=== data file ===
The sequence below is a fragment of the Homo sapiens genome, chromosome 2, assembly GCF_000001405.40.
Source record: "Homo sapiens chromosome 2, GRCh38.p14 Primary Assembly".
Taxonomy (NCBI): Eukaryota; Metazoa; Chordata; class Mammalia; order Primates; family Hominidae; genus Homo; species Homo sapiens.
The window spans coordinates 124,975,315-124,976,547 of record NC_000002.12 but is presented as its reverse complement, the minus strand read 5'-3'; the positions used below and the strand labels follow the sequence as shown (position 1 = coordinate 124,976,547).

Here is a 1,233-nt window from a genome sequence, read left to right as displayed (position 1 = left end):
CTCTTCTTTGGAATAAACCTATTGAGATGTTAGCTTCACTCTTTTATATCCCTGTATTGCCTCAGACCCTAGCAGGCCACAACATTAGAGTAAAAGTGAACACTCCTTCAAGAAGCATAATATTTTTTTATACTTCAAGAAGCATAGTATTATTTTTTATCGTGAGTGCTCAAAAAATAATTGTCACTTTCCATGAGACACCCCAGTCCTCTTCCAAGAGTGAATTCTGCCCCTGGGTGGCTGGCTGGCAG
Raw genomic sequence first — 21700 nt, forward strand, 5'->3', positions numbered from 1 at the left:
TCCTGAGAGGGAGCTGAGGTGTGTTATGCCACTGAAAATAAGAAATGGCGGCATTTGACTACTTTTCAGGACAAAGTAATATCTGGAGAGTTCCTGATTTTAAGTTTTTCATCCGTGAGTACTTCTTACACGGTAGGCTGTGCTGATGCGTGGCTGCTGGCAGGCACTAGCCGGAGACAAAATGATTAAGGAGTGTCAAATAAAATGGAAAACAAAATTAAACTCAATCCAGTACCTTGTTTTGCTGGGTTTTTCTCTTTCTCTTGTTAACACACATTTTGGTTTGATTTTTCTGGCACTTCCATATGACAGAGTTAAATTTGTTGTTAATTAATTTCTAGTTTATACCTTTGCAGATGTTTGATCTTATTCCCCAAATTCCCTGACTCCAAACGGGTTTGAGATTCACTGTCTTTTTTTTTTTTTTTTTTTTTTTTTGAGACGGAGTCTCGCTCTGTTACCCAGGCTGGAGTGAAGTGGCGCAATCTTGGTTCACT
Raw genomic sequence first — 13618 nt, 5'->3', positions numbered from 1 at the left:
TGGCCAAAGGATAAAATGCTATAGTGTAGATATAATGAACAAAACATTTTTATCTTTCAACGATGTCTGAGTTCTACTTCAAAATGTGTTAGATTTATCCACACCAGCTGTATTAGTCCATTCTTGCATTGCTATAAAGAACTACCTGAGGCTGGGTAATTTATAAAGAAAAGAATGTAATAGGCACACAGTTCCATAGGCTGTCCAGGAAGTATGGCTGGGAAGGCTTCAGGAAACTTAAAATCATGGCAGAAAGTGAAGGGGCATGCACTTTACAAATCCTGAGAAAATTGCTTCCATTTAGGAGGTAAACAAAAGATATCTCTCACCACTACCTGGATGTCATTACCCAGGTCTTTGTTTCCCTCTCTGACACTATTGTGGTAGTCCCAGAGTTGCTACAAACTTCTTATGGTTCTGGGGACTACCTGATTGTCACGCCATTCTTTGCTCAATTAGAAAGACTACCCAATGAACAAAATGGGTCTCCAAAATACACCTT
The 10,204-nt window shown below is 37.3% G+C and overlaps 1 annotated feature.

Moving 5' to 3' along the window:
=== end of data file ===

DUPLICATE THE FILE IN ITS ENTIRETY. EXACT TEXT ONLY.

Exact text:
The sequence below is a fragment of the Homo sapiens genome, chromosome 2, assembly GCF_000001405.40.
Source record: "Homo sapiens chromosome 2, GRCh38.p14 Primary Assembly".
Taxonomy (NCBI): Eukaryota; Metazoa; Chordata; class Mammalia; order Primates; family Hominidae; genus Homo; species Homo sapiens.
The window spans coordinates 124,975,315-124,976,547 of record NC_000002.12 but is presented as its reverse complement, the minus strand read 5'-3'; the positions used below and the strand labels follow the sequence as shown (position 1 = coordinate 124,976,547).

Here is a 1,233-nt window from a genome sequence, read left to right as displayed (position 1 = left end):
CTCTTCTTTGGAATAAACCTATTGAGATGTTAGCTTCACTCTTTTATATCCCTGTATTGCCTCAGACCCTAGCAGGCCACAACATTAGAGTAAAAGTGAACACTCCTTCAAGAAGCATAATATTTTTTTATACTTCAAGAAGCATAGTATTATTTTTTATCGTGAGTGCTCAAAAAATAATTGTCACTTTCCATGAGACACCCCAGTCCTCTTCCAAGAGTGAATTCTGCCCCTGGGTGGCTGGCTGGCAG
Raw genomic sequence first — 21700 nt, forward strand, 5'->3', positions numbered from 1 at the left:
TCCTGAGAGGGAGCTGAGGTGTGTTATGCCACTGAAAATAAGAAATGGCGGCATTTGACTACTTTTCAGGACAAAGTAATATCTGGAGAGTTCCTGATTTTAAGTTTTTCATCCGTGAGTACTTCTTACACGGTAGGCTGTGCTGATGCGTGGCTGCTGGCAGGCACTAGCCGGAGACAAAATGATTAAGGAGTGTCAAATAAAATGGAAAACAAAATTAAACTCAATCCAGTACCTTGTTTTGCTGGGTTTTTCTCTTTCTCTTGTTAACACACATTTTGGTTTGATTTTTCTGGCACTTCCATATGACAGAGTTAAATTTGTTGTTAATTAATTTCTAGTTTATACCTTTGCAGATGTTTGATCTTATTCCCCAAATTCCCTGACTCCAAACGGGTTTGAGATTCACTGTCTTTTTTTTTTTTTTTTTTTTTTTTTGAGACGGAGTCTCGCTCTGTTACCCAGGCTGGAGTGAAGTGGCGCAATCTTGGTTCACT
Raw genomic sequence first — 13618 nt, 5'->3', positions numbered from 1 at the left:
TGGCCAAAGGATAAAATGCTATAGTGTAGATATAATGAACAAAACATTTTTATCTTTCAACGATGTCTGAGTTCTACTTCAAAATGTGTTAGATTTATCCACACCAGCTGTATTAGTCCATTCTTGCATTGCTATAAAGAACTACCTGAGGCTGGGTAATTTATAAAGAAAAGAATGTAATAGGCACACAGTTCCATAGGCTGTCCAGGAAGTATGGCTGGGAAGGCTTCAGGAAACTTAAAATCATGGCAGAAAGTGAAGGGGCATGCACTTTACAAATCCTGAGAAAATTGCTTCCATTTAGGAGGTAAACAAAAGATATCTCTCACCACTACCTGGATGTCATTACCCAGGTCTTTGTTTCCCTCTCTGACACTATTGTGGTAGTCCCAGAGTTGCTACAAACTTCTTATGGTTCTGGGGACTACCTGATTGTCACGCCATTCTTTGCTCAATTAGAAAGACTACCCAATGAACAAAATGGGTCTCCAAAATACACCTT
The 10,204-nt window shown below is 37.3% G+C and overlaps 1 annotated feature.

Moving 5' to 3' along the window: